Background and Objectives: Diabetes mellitus type 2 (T2DM) is a chronic disease associated with fluid accumulation in the interstitial tissue. Manual lymphatic drainage (MLD) plays a role in reducing lymphoedema, like intermittent pneumatic compression (IPC). By the present pilot study, we aimed to evaluate the efficacy of a synergistic treatment with MLD and IPC in reducing lower limb lymphedema in T2DM patients. Materials and Methods: Adults with a clinical diagnosis of T2DM and lower limb lymphedema (stage II–IV) were recruited from July to December 2020. Study participants were randomized into two groups: experimental group, undergoing a 1-month rehabilitative program consisting of MLD and IPC (with a compression of 60 to 80 mmHg); control group, undergoing MLD and a sham IPC (with compression of <30 mmHg). The primary outcome was the lower limb lymphedema reduction, assessed by the circumferential method (CM). Secondary outcomes were: passive range of motion (pROM) of hip, knee, and ankle; quality of life; laboratory exams as fasting plasma glucose and HbA1c. At baseline (T0) and at the end of the 1-month rehabilitative treatment (T1), all the outcome measures were assessed, except for the Hb1Ac evaluated after three months. Results: Out of 66 T2DM patients recruited, only 30 respected the eligibility criteria and were randomly allocated into 2 groups: experimental group (n = 15; mean age: 54.2 ± 4.9 years) and control group (n = 15; mean age: 54.0 ± 5.5 years). At the intra-group analysis, the experimental group showed a statistically significant improvement of all outcome measures (p < 0.05). The between-group analysis showed a statistically significant improvement in pROM of the hip, knee, ankle, EQ-VAS, and EQ5D3L index at T1. Conclusions: A multimodal approach consisting of IPC and MLD showed to play a role in reducing lower limb lymphedema, with an increase of pROM and HRQoL. Since these are preliminary data, further studies are needed.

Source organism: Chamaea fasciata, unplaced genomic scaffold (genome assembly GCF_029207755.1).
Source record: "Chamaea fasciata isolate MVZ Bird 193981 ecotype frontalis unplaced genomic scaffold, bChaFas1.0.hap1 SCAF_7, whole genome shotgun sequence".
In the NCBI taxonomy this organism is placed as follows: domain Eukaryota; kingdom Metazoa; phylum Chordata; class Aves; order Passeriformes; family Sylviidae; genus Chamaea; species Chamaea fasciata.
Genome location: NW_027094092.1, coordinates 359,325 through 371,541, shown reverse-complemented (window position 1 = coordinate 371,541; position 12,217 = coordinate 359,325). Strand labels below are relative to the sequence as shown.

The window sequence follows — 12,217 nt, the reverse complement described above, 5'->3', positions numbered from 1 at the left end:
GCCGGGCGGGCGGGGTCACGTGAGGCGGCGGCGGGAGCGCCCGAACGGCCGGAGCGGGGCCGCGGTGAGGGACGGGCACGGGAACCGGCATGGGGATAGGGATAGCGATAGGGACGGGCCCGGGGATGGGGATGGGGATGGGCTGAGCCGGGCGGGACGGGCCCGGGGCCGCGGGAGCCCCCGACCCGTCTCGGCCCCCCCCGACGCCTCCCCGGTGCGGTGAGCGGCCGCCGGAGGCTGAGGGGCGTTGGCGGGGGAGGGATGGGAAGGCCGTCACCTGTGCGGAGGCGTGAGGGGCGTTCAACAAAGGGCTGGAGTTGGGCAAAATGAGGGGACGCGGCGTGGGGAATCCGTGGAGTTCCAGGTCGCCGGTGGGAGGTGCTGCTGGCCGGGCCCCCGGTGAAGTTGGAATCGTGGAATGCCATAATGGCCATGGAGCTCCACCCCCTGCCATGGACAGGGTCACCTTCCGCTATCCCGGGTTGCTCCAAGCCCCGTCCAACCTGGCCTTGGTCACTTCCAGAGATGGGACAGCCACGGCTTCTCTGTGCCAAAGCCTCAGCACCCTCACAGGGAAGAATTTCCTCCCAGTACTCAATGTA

- Intermittent pneumatic compression
- Manual lymphatic drainage
ASJC Scopus subject areas